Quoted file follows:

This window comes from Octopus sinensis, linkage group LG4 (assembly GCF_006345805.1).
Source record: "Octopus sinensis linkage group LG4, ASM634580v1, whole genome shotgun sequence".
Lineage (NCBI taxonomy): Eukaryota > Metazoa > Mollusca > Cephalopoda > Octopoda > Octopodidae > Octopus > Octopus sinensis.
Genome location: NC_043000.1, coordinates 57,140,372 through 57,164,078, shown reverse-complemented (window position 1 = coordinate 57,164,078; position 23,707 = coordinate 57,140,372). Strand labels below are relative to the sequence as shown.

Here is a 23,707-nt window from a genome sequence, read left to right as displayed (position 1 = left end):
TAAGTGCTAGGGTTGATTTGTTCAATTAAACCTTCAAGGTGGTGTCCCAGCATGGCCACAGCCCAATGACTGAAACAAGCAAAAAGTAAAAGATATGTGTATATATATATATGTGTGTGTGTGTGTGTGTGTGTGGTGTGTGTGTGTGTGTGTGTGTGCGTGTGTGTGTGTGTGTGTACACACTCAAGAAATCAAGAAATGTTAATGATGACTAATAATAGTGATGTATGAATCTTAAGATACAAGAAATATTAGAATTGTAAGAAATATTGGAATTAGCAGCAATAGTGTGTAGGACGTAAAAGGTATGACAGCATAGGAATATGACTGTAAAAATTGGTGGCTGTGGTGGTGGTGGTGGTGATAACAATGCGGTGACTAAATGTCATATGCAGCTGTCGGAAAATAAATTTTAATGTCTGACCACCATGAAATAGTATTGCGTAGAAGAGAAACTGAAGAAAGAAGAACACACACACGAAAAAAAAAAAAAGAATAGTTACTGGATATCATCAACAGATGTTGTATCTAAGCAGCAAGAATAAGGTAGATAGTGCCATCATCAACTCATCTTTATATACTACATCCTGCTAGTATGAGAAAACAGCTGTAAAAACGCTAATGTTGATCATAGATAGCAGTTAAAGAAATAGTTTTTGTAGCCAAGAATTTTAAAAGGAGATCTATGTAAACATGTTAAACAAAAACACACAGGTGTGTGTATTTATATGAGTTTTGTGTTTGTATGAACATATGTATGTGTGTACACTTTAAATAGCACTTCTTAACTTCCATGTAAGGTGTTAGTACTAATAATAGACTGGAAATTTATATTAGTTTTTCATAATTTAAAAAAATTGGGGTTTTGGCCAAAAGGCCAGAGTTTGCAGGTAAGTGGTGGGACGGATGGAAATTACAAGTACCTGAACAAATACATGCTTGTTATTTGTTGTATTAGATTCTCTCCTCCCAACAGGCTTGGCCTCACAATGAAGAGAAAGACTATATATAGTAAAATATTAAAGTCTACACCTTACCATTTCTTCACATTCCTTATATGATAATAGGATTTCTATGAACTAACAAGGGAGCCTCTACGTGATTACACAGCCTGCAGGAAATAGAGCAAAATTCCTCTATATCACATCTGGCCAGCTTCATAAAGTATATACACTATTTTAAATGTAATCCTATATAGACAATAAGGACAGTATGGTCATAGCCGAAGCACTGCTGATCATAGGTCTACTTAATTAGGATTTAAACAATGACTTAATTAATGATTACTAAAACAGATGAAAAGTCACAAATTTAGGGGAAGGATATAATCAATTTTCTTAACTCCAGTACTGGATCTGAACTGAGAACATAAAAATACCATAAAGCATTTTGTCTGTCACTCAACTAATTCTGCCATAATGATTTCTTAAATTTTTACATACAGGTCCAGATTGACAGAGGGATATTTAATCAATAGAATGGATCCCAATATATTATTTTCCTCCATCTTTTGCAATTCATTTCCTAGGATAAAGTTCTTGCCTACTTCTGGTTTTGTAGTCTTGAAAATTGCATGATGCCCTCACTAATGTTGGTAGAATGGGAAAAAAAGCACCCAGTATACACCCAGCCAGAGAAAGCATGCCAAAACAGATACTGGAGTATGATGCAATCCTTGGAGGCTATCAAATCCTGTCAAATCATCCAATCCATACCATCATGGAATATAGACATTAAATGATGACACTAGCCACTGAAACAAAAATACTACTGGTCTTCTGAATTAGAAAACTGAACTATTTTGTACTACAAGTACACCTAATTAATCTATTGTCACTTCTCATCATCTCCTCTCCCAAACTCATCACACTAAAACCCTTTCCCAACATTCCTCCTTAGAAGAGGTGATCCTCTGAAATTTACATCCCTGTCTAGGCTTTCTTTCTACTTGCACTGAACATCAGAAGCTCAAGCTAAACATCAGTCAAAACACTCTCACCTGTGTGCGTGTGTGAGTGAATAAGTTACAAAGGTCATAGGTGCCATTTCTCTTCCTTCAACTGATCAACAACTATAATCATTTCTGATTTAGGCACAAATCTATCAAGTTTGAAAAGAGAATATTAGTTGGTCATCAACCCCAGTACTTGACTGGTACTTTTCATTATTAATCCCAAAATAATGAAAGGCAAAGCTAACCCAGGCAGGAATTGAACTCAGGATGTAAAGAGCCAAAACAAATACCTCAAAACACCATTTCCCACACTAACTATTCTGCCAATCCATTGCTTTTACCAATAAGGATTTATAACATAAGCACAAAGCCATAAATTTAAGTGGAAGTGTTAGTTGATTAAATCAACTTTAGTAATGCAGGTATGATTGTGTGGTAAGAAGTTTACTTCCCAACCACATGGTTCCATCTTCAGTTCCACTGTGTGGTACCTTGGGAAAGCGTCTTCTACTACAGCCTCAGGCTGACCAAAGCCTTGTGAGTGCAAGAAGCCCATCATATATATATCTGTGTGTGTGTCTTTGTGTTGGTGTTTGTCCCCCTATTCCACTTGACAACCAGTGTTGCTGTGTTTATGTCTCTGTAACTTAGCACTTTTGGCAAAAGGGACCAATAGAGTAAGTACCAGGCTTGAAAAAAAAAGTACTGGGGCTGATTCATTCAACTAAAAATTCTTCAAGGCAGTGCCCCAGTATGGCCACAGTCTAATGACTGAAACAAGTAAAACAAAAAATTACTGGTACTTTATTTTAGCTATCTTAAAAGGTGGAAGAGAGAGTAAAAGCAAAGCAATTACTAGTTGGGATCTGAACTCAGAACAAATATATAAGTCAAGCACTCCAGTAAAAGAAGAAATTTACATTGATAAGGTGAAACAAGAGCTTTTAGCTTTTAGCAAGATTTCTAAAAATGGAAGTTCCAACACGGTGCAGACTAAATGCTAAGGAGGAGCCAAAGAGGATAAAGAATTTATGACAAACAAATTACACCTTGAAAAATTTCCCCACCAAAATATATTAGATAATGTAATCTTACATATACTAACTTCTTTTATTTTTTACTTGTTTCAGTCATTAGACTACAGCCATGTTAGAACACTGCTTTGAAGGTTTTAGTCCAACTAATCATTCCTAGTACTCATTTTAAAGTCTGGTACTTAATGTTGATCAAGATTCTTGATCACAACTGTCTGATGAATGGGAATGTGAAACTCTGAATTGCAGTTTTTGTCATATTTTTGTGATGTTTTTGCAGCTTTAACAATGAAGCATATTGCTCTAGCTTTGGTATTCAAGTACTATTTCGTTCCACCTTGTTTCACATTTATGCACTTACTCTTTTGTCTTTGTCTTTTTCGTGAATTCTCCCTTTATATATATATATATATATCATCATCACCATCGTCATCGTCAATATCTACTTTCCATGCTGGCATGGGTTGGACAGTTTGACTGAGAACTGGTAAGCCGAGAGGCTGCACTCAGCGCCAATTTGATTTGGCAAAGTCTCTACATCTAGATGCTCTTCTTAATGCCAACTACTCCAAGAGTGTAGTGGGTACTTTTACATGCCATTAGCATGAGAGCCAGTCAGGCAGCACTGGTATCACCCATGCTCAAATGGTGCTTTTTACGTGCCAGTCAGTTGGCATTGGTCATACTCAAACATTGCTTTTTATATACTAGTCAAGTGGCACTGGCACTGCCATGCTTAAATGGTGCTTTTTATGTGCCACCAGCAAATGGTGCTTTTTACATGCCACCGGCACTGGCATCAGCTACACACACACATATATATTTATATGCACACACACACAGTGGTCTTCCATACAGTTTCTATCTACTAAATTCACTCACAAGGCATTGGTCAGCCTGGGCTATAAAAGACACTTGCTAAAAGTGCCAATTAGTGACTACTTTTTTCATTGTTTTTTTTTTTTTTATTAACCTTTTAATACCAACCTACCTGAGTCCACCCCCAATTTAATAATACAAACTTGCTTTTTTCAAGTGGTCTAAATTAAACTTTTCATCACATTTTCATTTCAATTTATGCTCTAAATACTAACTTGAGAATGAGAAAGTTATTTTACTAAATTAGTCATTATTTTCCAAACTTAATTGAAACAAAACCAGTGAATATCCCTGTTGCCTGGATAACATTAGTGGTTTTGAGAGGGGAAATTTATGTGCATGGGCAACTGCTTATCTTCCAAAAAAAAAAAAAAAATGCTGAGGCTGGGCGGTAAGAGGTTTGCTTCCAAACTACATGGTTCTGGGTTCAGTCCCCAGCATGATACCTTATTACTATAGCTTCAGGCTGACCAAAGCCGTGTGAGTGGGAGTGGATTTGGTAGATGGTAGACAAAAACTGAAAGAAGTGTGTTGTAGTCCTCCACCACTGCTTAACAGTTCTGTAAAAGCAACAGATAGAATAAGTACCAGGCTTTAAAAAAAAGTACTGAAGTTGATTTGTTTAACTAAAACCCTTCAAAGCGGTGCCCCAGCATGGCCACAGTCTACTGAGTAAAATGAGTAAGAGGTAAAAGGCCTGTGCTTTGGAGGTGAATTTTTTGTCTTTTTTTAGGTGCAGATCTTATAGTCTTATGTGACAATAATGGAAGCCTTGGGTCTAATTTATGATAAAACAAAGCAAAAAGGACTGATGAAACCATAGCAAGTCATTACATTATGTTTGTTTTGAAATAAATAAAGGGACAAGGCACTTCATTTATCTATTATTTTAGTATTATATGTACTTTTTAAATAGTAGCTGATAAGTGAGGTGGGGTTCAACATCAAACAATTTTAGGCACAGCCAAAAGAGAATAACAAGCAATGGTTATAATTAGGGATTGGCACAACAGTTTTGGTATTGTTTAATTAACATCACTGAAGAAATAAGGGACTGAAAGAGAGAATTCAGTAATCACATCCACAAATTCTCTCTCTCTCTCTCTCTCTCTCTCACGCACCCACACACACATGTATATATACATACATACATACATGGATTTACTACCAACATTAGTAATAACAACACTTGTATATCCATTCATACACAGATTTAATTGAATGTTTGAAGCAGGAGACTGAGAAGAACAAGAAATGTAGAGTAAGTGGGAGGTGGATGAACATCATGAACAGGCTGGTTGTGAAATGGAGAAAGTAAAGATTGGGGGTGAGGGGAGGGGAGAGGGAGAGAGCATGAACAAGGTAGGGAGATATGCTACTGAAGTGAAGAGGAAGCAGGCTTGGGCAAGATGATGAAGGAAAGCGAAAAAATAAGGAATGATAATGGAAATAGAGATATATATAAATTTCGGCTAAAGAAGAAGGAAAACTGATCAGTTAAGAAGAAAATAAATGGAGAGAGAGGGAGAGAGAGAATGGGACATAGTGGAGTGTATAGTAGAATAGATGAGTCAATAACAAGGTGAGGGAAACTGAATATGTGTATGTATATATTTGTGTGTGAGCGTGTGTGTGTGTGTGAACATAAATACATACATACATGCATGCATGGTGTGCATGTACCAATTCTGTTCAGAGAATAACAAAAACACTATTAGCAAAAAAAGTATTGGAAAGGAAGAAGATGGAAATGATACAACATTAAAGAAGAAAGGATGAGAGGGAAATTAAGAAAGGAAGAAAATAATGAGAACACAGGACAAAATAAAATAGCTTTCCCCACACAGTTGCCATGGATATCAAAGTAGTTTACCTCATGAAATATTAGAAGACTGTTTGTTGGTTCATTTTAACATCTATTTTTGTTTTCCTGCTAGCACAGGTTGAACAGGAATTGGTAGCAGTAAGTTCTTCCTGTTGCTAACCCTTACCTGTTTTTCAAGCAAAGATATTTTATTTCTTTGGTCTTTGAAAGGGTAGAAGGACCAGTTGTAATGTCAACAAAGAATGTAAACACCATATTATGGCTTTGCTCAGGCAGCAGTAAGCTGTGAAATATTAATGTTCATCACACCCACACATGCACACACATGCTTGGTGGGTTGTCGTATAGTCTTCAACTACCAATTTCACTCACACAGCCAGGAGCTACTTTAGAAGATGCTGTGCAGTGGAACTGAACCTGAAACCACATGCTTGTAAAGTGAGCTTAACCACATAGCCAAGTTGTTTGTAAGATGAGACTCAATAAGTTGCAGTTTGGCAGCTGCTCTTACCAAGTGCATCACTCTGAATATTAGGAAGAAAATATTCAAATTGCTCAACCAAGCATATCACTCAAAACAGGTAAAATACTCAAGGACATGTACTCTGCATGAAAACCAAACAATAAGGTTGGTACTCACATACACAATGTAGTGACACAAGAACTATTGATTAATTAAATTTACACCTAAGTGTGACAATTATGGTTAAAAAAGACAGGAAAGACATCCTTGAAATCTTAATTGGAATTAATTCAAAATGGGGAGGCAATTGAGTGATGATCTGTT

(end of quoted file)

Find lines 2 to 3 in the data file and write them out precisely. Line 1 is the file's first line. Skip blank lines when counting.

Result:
Source record: "Octopus sinensis linkage group LG4, ASM634580v1, whole genome shotgun sequence".
Lineage (NCBI taxonomy): Eukaryota > Metazoa > Mollusca > Cephalopoda > Octopoda > Octopodidae > Octopus > Octopus sinensis.